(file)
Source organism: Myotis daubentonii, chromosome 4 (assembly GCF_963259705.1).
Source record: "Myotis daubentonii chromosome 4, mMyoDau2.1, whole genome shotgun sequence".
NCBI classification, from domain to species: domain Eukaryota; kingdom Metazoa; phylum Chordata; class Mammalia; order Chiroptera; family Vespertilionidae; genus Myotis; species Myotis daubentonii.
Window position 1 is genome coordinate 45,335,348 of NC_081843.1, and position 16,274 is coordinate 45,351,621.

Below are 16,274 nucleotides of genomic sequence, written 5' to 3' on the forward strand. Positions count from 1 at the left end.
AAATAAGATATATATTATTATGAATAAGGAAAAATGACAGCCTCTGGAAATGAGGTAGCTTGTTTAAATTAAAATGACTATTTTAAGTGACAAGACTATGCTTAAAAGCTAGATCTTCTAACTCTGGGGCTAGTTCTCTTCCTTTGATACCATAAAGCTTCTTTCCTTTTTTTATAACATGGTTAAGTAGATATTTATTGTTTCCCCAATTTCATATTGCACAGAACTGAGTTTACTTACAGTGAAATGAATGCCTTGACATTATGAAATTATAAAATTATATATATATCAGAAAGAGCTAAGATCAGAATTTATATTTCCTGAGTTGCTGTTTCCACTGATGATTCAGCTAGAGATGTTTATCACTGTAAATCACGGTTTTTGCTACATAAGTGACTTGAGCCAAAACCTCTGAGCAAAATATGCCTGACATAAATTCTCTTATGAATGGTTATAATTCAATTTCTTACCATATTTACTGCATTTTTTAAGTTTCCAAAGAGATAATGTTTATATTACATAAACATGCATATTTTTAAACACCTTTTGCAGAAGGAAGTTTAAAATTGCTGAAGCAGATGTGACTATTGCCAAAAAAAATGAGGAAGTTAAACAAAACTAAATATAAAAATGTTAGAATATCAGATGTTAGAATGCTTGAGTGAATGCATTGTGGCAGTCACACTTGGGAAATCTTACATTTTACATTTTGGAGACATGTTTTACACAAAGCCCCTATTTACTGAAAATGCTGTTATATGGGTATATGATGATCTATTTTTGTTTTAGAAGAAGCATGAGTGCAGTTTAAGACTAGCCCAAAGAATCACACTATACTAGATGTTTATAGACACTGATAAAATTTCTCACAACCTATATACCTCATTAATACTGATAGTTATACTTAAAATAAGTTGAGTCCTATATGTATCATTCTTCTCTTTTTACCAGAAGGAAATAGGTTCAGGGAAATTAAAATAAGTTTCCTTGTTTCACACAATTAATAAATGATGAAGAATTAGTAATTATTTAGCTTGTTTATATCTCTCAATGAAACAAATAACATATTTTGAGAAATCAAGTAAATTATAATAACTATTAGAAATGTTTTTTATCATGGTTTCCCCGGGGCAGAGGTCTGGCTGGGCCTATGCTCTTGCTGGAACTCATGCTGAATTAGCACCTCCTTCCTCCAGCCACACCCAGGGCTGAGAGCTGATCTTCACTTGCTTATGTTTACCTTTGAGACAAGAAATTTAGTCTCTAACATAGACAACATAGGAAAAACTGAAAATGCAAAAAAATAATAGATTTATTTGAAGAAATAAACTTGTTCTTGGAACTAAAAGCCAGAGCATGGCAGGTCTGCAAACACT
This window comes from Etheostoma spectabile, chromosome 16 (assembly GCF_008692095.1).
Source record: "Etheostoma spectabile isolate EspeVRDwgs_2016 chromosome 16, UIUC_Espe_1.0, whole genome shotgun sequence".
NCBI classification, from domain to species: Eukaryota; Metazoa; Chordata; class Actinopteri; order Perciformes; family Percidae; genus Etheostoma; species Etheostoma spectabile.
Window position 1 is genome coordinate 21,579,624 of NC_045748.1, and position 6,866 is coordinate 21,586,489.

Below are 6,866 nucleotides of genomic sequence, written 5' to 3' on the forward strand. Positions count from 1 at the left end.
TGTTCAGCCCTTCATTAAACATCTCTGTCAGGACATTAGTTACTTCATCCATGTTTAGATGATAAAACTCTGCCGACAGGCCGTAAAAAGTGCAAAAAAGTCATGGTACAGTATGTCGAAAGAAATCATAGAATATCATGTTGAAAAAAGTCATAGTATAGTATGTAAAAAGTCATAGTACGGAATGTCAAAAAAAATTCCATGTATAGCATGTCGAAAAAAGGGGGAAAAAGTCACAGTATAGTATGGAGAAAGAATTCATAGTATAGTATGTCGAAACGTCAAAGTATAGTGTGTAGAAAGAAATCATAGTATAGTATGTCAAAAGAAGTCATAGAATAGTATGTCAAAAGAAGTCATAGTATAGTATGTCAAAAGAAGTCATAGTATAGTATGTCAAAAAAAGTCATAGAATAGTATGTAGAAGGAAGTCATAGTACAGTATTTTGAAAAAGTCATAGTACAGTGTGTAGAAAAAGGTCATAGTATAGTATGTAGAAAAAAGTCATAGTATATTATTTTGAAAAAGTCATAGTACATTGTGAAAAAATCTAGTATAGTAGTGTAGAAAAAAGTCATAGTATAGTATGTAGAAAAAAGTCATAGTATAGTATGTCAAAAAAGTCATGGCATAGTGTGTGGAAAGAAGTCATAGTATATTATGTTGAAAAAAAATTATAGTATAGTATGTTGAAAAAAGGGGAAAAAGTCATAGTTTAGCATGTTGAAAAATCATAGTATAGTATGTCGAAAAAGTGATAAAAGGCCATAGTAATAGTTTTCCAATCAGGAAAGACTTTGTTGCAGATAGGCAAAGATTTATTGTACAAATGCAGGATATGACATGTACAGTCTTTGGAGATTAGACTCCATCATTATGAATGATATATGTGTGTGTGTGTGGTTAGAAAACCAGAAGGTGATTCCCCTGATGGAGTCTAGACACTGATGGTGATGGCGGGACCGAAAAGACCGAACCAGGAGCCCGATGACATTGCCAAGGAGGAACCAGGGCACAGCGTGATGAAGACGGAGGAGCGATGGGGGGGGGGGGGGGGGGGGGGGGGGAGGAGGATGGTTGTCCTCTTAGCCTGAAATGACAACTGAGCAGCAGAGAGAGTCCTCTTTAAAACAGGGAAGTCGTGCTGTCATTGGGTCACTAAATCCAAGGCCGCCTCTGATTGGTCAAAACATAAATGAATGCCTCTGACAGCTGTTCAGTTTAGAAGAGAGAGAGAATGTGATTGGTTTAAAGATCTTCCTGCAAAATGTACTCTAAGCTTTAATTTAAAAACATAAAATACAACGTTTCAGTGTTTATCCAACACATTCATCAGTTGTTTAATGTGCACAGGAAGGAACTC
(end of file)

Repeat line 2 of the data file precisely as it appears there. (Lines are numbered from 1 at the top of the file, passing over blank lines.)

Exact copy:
Source record: "Myotis daubentonii chromosome 4, mMyoDau2.1, whole genome shotgun sequence".